Pictured from left to right are ‘Friends’ cast members Matt LeBlanc, Courtney Cox, Matthew Perry, Jennifer Aniston and David Schwimmer.
AP Photo/Lynne Sladky
Since 'Friends' premiered 25 years ago, both the television industry and the sitcom genre have undergone huge transformations.
The dominant reading of George Orwell’s dystopian novel, “1984” has been that it was a dire prediction of what could be.
Denis Hamel Côté
In the year 1984, there was self-congratulatory coverage that the dystopia of the novel had not been realized. However, an expert argues that the technologies described in the novel are here and watching us.
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Climate change is mentioned in British television about as often as zombies.
The cast made it through 279 episodes.
A physicist reflects on the show's made-up Nobel Prize-winning theory of 'super asymmetry' along with how the series showcased authentic science and role models for future STEM students.
Will and Grace are out of retirement – along with a host of other TV characters.
'Will & Grace,' 'The X-Files,' 'Fuller House,' 'Arrested Development' – the list goes on. If we're in the midst of a TV renaissance, why are networks and their viewers looking to the past?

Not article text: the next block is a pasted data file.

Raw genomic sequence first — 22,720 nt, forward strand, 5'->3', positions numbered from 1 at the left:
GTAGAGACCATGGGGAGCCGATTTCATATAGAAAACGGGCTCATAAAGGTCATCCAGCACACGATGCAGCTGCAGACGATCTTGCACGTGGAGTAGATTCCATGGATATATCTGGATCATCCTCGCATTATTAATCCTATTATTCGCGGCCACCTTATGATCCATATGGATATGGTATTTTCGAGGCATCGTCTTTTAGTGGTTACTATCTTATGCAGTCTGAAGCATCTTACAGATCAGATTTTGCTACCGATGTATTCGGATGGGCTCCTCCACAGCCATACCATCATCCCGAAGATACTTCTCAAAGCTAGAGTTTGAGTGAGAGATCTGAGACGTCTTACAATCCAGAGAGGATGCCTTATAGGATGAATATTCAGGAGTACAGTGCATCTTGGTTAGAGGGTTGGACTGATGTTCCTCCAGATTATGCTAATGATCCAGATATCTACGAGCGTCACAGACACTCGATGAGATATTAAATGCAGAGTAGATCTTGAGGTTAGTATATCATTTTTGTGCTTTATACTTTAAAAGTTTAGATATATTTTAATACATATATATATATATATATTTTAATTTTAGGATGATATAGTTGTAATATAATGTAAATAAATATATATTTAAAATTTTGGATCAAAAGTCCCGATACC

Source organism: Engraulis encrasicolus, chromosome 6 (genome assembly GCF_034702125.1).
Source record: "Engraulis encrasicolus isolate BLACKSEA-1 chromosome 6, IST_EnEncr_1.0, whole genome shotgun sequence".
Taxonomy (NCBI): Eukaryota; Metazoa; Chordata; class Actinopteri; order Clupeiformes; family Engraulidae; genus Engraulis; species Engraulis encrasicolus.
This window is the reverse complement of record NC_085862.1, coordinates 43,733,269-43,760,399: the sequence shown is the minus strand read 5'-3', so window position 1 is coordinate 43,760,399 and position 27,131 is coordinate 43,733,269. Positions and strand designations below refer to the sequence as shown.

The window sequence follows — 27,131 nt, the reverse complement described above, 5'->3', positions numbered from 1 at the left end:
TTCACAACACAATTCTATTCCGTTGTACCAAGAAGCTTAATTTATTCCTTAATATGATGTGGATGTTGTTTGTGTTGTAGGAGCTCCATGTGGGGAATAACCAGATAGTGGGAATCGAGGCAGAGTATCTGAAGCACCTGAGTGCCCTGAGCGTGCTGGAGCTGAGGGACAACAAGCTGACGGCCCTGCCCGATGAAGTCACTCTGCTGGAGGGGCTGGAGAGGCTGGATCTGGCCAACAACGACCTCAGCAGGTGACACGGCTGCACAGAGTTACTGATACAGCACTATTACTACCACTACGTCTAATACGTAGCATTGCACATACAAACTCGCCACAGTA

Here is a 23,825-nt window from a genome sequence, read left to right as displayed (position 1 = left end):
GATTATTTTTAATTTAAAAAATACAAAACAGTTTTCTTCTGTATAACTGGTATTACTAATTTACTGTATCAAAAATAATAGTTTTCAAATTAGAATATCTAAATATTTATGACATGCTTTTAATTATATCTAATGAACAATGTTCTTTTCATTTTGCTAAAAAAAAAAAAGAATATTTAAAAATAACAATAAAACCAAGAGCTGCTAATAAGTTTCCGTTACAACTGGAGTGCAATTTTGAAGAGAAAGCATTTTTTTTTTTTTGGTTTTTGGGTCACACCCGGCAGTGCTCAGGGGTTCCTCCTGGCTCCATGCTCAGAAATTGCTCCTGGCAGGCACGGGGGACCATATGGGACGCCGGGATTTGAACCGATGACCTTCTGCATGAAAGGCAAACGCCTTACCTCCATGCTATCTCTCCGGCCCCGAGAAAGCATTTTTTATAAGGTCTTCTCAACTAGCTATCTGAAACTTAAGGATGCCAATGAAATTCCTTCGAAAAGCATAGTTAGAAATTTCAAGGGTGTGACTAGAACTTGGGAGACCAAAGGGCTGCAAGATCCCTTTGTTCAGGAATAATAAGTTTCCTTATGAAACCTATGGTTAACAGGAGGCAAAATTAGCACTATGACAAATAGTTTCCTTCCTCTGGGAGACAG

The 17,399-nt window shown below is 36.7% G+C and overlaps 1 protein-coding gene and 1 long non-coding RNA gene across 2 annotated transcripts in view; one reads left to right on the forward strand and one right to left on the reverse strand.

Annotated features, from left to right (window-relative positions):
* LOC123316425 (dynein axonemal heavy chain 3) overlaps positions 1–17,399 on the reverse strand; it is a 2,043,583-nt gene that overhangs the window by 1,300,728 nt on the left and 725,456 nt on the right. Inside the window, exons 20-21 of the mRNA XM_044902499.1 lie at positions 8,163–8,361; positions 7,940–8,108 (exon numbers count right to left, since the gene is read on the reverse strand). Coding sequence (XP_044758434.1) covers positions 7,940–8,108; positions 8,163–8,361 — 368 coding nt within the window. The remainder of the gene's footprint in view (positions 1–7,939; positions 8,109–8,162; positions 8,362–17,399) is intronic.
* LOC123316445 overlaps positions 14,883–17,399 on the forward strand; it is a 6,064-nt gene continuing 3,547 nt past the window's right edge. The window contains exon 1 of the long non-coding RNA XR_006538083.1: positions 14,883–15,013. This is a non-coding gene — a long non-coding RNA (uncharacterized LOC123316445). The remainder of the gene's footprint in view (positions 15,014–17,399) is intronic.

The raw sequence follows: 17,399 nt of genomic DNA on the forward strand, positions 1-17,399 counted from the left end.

Roseanne Barr at an event for the 75th Golden Globe Awards this year.
2018 Kevork Djansezian/NBC/idmb
The decision to cancel the series – and remove it from air in Australia – demonstrates there is a clear line that even money can’t cross.
Popular sitcoms like Modern Family avoid reflecting on wider economic realities: Roseanne has filled a void.
When it debuted in 1988, Roseanne was a breath of fresh air against the conservative middle class family sitcoms then on air. Its reboot in 2018 feels just as relevant.
Humour doesn't often age well. But some comedy can adapt to changing social mores.
Guz Khan manages to set up his gags so that we laugh with him, not at him.
Blackadder Goes Forth: better than your average sitcom.
Martin Keene/PA Archive/PA Images
In his recent Ronnie Barker Memorial Lecture, the comedian and writer said social media and technology are killing traditional TV comedy. Not so.